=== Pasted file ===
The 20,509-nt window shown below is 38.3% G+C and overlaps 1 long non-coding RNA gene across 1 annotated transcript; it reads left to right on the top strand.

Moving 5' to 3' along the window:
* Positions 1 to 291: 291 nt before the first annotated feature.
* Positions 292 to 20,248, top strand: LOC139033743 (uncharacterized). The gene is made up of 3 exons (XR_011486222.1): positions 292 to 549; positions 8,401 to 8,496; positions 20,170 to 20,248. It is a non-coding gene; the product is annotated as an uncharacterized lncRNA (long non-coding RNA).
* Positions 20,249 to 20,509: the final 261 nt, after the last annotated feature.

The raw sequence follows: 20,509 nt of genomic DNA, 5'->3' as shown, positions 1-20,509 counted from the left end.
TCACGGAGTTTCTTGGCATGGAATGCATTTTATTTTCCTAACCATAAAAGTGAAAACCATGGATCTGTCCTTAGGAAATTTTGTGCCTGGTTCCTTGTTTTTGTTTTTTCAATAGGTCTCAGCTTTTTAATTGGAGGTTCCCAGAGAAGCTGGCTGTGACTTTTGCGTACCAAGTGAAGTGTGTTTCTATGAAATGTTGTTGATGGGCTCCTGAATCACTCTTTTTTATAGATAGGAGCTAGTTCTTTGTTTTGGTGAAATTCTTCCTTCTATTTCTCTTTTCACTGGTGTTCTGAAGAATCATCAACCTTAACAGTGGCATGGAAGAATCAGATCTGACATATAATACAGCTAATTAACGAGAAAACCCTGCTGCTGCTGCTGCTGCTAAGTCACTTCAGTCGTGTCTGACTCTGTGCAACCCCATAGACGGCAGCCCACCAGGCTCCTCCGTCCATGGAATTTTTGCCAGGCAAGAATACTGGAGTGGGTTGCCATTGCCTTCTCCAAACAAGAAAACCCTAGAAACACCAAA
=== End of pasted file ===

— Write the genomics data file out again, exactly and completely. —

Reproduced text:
The 20,509-nt window shown below is 38.3% G+C and overlaps 1 long non-coding RNA gene across 1 annotated transcript; it reads left to right on the top strand.

Moving 5' to 3' along the window:
* Positions 1 to 291: 291 nt before the first annotated feature.
* Positions 292 to 20,248, top strand: LOC139033743 (uncharacterized). The gene is made up of 3 exons (XR_011486222.1): positions 292 to 549; positions 8,401 to 8,496; positions 20,170 to 20,248. It is a non-coding gene; the product is annotated as an uncharacterized lncRNA (long non-coding RNA).
* Positions 20,249 to 20,509: the final 261 nt, after the last annotated feature.

The raw sequence follows: 20,509 nt of genomic DNA, 5'->3' as shown, positions 1-20,509 counted from the left end.
TCACGGAGTTTCTTGGCATGGAATGCATTTTATTTTCCTAACCATAAAAGTGAAAACCATGGATCTGTCCTTAGGAAATTTTGTGCCTGGTTCCTTGTTTTTGTTTTTTCAATAGGTCTCAGCTTTTTAATTGGAGGTTCCCAGAGAAGCTGGCTGTGACTTTTGCGTACCAAGTGAAGTGTGTTTCTATGAAATGTTGTTGATGGGCTCCTGAATCACTCTTTTTTATAGATAGGAGCTAGTTCTTTGTTTTGGTGAAATTCTTCCTTCTATTTCTCTTTTCACTGGTGTTCTGAAGAATCATCAACCTTAACAGTGGCATGGAAGAATCAGATCTGACATATAATACAGCTAATTAACGAGAAAACCCTGCTGCTGCTGCTGCTGCTAAGTCACTTCAGTCGTGTCTGACTCTGTGCAACCCCATAGACGGCAGCCCACCAGGCTCCTCCGTCCATGGAATTTTTGCCAGGCAAGAATACTGGAGTGGGTTGCCATTGCCTTCTCCAAACAAGAAAACCCTAGAAACACCAAA